And nothing makes me feel sorry to see the winter go more than when I start seeing less of yuzu, which often becomes more expensive as the weather gets gradually warmer and the day becomes longer. There are other varieties of Japanese citrus fruits that are only available during winter, but yuzu seems to hold a special place in my heart.
So I always like to make the most of the fruit while I can, both in cooking and baking, but this year I have gone so far as to make my own yuzu marmalade.
So I don't know what got into me this winter, but I made yuzu marmalade not once, not twice, but a number of times in the past month, to see how I could make it more to my taste. While doing so, I've also made it with a bunch of different flavor add-ins, such as ginger, champagne, and chocolate - which was a big fun part.
So even though I made it all in small batches, I still manage to stack up a quite few jars of yuzu marmalade of different flavors, and I thought I'd keep a record of what I did for a future reference.
The low sugar content means they are not suitable to long-term room temperature storage; they are meant to be stored in the refrigerator and consumed quickly. So I typically skip an 'proper' sterilization process but simply use very clean jars rinsed in hot water. For a longer storage, you'll need to increase the amount of sugar and sterilize your jars properly.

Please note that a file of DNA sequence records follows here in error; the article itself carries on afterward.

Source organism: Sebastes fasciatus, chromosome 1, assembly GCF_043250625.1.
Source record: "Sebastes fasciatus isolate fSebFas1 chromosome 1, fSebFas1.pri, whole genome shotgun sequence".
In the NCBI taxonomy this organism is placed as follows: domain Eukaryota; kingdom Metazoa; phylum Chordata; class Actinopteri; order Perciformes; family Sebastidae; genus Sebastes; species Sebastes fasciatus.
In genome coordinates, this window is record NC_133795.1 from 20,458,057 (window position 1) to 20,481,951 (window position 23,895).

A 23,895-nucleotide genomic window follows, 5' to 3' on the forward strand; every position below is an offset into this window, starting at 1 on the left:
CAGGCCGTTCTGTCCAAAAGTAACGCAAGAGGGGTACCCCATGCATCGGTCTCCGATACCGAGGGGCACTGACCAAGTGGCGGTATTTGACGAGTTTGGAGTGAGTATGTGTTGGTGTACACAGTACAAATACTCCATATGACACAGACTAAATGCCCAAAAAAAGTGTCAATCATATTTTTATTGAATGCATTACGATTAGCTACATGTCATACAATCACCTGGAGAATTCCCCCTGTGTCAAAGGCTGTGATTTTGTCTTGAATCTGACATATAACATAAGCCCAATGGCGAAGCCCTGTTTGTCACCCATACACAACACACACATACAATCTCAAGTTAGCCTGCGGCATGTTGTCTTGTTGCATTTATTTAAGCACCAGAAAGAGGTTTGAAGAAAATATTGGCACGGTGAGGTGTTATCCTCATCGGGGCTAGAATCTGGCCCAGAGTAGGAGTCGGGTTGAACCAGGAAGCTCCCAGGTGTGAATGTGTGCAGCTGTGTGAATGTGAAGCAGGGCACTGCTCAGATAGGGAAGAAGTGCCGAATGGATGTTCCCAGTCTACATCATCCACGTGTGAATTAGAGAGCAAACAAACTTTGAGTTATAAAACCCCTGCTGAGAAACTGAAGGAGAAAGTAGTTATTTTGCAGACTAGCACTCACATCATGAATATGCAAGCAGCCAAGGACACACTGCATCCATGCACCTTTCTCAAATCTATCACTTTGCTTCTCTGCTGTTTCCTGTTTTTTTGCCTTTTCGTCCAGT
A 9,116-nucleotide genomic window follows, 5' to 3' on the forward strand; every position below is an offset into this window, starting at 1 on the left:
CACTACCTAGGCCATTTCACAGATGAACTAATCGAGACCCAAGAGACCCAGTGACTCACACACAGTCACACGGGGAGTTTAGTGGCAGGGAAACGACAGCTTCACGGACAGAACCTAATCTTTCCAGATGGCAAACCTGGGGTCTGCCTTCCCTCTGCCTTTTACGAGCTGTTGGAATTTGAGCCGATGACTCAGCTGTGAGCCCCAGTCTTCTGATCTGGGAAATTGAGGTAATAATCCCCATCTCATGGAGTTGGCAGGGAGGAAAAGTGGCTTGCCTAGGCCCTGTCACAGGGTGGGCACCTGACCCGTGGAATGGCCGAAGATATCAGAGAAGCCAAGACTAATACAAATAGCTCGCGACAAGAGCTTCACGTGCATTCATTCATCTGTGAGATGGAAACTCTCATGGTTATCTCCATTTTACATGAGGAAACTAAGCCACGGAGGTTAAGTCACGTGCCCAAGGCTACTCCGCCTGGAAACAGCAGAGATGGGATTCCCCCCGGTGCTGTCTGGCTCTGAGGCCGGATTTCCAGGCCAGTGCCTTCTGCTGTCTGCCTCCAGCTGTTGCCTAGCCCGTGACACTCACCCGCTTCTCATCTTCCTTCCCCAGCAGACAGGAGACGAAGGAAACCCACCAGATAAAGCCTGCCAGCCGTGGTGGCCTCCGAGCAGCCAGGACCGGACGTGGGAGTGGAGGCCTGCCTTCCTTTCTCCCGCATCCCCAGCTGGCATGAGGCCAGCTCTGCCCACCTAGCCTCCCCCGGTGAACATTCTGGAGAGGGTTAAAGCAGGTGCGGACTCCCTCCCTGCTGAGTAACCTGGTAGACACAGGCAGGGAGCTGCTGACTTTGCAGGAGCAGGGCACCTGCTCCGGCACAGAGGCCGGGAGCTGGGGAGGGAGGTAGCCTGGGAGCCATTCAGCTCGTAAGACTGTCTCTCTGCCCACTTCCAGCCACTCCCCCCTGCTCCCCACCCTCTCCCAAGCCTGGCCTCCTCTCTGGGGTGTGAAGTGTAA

Now I won't pretend to be an expert in marmalade making, because I'm not. If you are new to marmalade making and are after 'standard' recipes, there are a plenty of them out there created and provided by more experienced and knowledgeable marmalade makers. But here is how I have done it and it has worked for me. Hope it will work for you as well, should you decide to make a good use of this long-loved citrus fruit of ours in a spreadable form.